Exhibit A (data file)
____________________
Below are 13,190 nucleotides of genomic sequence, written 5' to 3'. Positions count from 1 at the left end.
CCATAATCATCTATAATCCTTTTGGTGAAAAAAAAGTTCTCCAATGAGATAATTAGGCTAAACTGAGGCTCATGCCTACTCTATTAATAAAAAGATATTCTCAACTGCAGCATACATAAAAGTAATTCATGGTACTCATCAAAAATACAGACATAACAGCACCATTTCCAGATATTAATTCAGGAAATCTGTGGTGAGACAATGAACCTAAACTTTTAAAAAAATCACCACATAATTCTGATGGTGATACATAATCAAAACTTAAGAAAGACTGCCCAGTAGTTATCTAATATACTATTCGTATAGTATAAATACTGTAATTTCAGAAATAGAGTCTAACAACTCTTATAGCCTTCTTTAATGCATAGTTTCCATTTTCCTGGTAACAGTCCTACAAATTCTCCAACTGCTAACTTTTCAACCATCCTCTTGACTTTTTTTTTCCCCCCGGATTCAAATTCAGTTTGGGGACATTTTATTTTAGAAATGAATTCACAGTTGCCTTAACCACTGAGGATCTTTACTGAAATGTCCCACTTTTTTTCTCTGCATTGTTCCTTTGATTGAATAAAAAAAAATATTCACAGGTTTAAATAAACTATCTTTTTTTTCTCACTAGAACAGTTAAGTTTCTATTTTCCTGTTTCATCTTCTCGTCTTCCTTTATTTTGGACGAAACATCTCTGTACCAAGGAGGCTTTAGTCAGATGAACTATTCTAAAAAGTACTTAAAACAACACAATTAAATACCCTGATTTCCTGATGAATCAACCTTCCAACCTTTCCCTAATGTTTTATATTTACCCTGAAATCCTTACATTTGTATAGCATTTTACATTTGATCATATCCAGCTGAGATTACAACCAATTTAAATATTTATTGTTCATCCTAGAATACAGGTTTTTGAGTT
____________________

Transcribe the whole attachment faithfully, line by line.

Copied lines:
Below are 13,190 nucleotides of genomic sequence, written 5' to 3'. Positions count from 1 at the left end.
CCATAATCATCTATAATCCTTTTGGTGAAAAAAAAGTTCTCCAATGAGATAATTAGGCTAAACTGAGGCTCATGCCTACTCTATTAATAAAAAGATATTCTCAACTGCAGCATACATAAAAGTAATTCATGGTACTCATCAAAAATACAGACATAACAGCACCATTTCCAGATATTAATTCAGGAAATCTGTGGTGAGACAATGAACCTAAACTTTTAAAAAAATCACCACATAATTCTGATGGTGATACATAATCAAAACTTAAGAAAGACTGCCCAGTAGTTATCTAATATACTATTCGTATAGTATAAATACTGTAATTTCAGAAATAGAGTCTAACAACTCTTATAGCCTTCTTTAATGCATAGTTTCCATTTTCCTGGTAACAGTCCTACAAATTCTCCAACTGCTAACTTTTCAACCATCCTCTTGACTTTTTTTTTCCCCCCGGATTCAAATTCAGTTTGGGGACATTTTATTTTAGAAATGAATTCACAGTTGCCTTAACCACTGAGGATCTTTACTGAAATGTCCCACTTTTTTTCTCTGCATTGTTCCTTTGATTGAATAAAAAAAAATATTCACAGGTTTAAATAAACTATCTTTTTTTTCTCACTAGAACAGTTAAGTTTCTATTTTCCTGTTTCATCTTCTCGTCTTCCTTTATTTTGGACGAAACATCTCTGTACCAAGGAGGCTTTAGTCAGATGAACTATTCTAAAAAGTACTTAAAACAACACAATTAAATACCCTGATTTCCTGATGAATCAACCTTCCAACCTTTCCCTAATGTTTTATATTTACCCTGAAATCCTTACATTTGTATAGCATTTTACATTTGATCATATCCAGCTGAGATTACAACCAATTTAAATATTTATTGTTCATCCTAGAATACAGGTTTTTGAGTT